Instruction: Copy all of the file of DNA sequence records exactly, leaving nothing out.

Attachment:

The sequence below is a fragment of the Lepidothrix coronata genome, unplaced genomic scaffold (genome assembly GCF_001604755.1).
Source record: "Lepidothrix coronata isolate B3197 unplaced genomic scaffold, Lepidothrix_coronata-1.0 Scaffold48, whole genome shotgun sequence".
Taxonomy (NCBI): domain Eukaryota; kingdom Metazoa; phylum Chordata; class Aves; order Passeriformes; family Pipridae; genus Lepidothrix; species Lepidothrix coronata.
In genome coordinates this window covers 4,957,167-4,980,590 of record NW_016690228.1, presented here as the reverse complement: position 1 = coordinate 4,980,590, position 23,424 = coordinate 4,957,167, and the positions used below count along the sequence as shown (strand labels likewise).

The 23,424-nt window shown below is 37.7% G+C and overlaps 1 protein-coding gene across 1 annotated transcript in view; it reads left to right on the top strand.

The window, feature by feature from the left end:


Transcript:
The sequence below is a fragment of the Lepidothrix coronata genome, unplaced genomic scaffold (genome assembly GCF_001604755.1).
Source record: "Lepidothrix coronata isolate B3197 unplaced genomic scaffold, Lepidothrix_coronata-1.0 Scaffold48, whole genome shotgun sequence".
Taxonomy (NCBI): domain Eukaryota; kingdom Metazoa; phylum Chordata; class Aves; order Passeriformes; family Pipridae; genus Lepidothrix; species Lepidothrix coronata.
In genome coordinates this window covers 4,957,167-4,980,590 of record NW_016690228.1, presented here as the reverse complement: position 1 = coordinate 4,980,590, position 23,424 = coordinate 4,957,167, and the positions used below count along the sequence as shown (strand labels likewise).

The 23,424-nt window shown below is 37.7% G+C and overlaps 1 protein-coding gene across 1 annotated transcript in view; it reads left to right on the top strand.

The window, feature by feature from the left end: